The only thing scarier than a Weeping Angel is more than one of them. Cosplayer littlecasaroo and her dad worked together to build the Doctor Who villains, and they did it in just a week. Cassie made the robes, hoods, arm stockings, and wigs and her dad made the wings and masks. They look sufficiently spooky to me, just don’t let Steven Moffat go anywhere near them.
They used a detailed step by step from Crafty_Tardis to make the outfits, and it seems like the wings were the most involved:
Materials: Foamcore posterboard, craft foam, galvanized wire, foam, hot glue, acrylic paint, backpack strapping and buckles
Here’s a peak into the work behind the work: reference images. To get the wings accurate, I went by screencaptures. I saw how far the wings extended on the actreesses, then measured myself to get the proportionally right size. Guidelines drawn onto the reference image help me design the wings to the right size and shape.
Patterns were drawn on newspaper, then transferred to my wing base. The core of the wings is foamcore board. Normal sheets of foamcore were too small, but fortunately there are giant display boards designed for kids’ science fairs. Those have folds in them, but by using two layers of foamcore and lining the folds up so that they wanted to fold in opposite directions, they cancelled each other out and remained sturdy.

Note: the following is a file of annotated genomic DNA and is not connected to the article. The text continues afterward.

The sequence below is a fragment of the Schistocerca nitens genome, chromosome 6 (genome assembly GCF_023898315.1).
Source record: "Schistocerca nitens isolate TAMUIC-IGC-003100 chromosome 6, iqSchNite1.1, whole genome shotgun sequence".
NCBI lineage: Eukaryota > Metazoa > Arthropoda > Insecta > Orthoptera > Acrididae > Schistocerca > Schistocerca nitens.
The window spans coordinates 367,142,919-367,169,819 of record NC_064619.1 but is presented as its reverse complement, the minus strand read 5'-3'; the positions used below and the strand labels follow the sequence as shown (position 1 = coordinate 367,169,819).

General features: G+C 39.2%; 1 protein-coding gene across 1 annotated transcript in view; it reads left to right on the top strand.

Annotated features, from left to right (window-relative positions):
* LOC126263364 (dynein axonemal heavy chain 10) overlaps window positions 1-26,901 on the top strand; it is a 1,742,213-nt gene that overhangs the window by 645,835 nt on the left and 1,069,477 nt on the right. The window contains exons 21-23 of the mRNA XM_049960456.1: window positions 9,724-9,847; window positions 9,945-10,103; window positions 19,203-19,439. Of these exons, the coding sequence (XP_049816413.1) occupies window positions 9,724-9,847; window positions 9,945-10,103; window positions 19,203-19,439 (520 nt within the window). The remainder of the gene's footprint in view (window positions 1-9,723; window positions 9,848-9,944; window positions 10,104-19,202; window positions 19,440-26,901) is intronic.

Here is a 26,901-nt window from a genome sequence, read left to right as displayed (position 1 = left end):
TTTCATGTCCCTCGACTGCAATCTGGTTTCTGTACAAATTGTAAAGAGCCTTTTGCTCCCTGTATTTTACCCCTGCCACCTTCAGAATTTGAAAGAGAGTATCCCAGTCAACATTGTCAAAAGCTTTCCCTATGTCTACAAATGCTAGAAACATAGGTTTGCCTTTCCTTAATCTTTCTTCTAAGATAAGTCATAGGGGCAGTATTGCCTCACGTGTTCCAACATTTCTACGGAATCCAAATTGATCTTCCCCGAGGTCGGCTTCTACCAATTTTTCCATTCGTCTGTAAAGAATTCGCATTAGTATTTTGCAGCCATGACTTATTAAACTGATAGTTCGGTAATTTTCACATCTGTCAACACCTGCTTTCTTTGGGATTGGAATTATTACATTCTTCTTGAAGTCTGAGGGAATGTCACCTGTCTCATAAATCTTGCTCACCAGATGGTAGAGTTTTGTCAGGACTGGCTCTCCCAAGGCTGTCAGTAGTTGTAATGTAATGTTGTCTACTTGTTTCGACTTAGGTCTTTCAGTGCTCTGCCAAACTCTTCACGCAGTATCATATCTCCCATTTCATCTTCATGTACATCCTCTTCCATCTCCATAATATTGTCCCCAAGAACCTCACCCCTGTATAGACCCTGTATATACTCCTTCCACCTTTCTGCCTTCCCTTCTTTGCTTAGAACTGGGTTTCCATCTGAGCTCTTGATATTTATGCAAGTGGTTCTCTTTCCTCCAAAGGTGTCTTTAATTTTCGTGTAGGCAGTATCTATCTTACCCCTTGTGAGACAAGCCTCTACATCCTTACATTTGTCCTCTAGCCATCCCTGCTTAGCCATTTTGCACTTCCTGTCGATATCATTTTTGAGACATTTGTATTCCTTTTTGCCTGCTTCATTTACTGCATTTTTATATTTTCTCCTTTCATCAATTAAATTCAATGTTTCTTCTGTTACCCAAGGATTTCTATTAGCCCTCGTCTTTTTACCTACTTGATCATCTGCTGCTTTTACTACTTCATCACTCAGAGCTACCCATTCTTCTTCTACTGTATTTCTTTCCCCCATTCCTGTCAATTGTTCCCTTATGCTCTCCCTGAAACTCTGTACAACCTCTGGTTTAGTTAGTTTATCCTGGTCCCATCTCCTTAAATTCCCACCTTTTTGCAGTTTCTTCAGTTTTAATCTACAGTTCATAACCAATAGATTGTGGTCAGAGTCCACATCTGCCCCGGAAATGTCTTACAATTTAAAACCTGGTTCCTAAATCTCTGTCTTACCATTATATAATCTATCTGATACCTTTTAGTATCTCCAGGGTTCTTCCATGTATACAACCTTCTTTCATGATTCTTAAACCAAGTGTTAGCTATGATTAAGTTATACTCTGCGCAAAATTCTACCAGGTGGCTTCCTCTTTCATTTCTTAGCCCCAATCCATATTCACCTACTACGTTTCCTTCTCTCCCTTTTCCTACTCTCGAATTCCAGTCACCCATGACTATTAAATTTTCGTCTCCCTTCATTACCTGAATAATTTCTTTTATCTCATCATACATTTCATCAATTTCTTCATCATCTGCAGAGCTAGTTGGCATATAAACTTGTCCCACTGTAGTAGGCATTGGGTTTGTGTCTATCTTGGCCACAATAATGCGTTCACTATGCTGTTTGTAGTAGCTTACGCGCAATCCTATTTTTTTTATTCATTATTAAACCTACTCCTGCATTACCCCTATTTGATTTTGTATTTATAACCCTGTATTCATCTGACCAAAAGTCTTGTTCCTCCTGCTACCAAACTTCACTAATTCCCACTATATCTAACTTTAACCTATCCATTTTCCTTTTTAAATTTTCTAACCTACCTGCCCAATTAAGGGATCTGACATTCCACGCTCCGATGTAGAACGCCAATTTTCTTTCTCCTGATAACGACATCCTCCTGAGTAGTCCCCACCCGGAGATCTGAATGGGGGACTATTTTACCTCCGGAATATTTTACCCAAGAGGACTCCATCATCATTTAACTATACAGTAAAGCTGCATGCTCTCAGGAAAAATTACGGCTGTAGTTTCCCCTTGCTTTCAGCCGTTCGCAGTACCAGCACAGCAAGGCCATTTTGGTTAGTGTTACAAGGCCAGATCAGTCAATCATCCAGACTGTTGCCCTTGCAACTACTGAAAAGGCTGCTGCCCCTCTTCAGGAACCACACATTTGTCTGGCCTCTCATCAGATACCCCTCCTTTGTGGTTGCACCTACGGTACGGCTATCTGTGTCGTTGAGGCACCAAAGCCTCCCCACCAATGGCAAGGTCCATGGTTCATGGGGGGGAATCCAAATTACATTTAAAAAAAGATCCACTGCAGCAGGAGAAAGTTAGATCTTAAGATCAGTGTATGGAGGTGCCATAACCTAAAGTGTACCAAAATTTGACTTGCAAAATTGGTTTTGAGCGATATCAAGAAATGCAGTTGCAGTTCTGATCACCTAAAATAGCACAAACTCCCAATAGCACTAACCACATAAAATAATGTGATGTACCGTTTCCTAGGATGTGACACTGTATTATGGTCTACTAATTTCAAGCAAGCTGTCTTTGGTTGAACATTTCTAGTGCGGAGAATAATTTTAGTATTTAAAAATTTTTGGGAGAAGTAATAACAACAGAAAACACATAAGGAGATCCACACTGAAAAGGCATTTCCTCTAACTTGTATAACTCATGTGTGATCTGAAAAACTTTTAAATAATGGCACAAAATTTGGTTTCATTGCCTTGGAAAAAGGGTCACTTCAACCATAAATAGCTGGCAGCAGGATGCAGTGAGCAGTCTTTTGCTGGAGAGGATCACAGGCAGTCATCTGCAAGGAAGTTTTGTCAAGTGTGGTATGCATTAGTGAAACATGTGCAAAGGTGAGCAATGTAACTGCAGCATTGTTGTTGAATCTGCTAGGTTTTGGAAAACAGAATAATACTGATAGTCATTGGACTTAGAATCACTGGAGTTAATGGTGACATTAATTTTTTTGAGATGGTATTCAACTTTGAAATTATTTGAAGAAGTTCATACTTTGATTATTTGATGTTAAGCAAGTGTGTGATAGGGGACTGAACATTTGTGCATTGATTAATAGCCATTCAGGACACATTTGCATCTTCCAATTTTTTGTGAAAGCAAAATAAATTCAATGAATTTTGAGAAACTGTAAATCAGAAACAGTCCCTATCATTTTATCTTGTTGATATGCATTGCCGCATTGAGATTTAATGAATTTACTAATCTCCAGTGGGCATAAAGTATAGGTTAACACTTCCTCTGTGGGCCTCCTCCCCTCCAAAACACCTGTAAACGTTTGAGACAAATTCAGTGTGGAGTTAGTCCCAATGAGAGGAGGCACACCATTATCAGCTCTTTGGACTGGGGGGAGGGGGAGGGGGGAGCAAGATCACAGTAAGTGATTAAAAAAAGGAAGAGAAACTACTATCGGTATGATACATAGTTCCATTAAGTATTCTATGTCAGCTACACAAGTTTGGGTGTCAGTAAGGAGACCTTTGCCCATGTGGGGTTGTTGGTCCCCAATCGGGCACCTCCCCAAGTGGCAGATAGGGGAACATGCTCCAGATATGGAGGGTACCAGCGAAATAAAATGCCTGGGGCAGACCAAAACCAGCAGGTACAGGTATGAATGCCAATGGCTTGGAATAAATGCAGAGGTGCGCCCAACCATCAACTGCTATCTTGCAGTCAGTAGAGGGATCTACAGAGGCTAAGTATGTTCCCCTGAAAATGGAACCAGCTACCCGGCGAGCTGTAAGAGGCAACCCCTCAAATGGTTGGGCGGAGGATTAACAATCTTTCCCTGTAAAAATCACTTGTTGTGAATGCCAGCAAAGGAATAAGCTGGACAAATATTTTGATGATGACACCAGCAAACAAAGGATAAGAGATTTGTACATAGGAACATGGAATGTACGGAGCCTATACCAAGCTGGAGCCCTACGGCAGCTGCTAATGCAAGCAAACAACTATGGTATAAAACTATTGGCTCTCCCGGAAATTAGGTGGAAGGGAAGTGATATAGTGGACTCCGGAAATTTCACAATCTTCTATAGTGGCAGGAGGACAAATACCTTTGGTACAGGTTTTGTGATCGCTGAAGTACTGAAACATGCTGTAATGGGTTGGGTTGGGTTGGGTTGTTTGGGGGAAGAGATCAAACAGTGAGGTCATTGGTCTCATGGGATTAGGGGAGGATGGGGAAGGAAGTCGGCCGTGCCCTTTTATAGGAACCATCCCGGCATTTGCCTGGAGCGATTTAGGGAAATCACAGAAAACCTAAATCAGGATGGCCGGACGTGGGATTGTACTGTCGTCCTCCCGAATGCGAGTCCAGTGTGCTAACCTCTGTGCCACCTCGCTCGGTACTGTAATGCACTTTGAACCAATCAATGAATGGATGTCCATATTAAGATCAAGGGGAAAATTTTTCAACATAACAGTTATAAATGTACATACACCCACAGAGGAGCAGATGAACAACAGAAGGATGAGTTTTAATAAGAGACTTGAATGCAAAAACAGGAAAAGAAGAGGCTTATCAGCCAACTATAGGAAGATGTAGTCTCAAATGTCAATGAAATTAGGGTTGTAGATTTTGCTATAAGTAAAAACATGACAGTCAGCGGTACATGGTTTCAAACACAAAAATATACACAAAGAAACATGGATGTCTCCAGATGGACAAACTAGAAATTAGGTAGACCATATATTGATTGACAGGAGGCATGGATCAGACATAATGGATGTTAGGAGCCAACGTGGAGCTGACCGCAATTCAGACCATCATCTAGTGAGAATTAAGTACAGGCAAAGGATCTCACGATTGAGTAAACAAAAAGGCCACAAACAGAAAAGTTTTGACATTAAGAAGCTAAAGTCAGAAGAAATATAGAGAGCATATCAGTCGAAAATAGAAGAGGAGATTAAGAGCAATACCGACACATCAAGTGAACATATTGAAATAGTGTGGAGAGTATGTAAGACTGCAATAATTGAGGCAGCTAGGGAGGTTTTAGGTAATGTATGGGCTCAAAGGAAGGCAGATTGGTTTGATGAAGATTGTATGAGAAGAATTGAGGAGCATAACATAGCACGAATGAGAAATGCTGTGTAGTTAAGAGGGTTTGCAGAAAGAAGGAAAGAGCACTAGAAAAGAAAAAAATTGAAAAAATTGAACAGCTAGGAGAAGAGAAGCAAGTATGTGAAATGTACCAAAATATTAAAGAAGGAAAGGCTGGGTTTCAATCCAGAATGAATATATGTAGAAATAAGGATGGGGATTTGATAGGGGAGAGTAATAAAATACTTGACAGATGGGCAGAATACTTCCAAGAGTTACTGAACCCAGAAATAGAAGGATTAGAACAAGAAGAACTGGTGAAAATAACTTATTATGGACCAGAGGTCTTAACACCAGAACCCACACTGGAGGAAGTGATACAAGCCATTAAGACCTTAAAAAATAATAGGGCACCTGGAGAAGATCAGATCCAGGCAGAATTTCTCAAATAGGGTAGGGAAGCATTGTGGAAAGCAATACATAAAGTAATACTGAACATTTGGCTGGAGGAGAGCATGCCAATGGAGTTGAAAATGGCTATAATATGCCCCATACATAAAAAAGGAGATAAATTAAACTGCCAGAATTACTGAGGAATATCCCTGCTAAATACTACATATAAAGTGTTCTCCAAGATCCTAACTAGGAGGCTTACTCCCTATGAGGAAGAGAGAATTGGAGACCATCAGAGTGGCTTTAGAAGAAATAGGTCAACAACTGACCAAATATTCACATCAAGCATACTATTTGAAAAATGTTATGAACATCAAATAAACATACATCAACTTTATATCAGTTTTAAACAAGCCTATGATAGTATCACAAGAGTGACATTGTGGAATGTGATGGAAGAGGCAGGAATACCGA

Full details on how to make the wings and everything else Crafty_Tardis.
Stop breadboarding and soldering – start making immediately! Adafruit’s Circuit Playground is jam-packed with LEDs, sensors, buttons, alligator clip pads and more. Build projects with Circuit Playground in a few minutes with the drag-and-drop MakeCode programming site, learn computer science using the CS Discoveries class on code.org, jump into CircuitPython to learn Python and hardware together, or even use Arduino IDE. Circuit Playground Express is the newest and best Circuit Playground board, with support for MakeCode, CircuitPython, and Arduino. It has a powerful processor, 10 NeoPixels, mini speaker, InfraRed receive and transmit, two buttons, a switch, 14 alligator clip pads, and lots of sensors: capacitive touch, IR proximity, temperature, light, motion and sound. A whole wide world of electronics and coding is waiting for you, and it fits in the palm of your hand.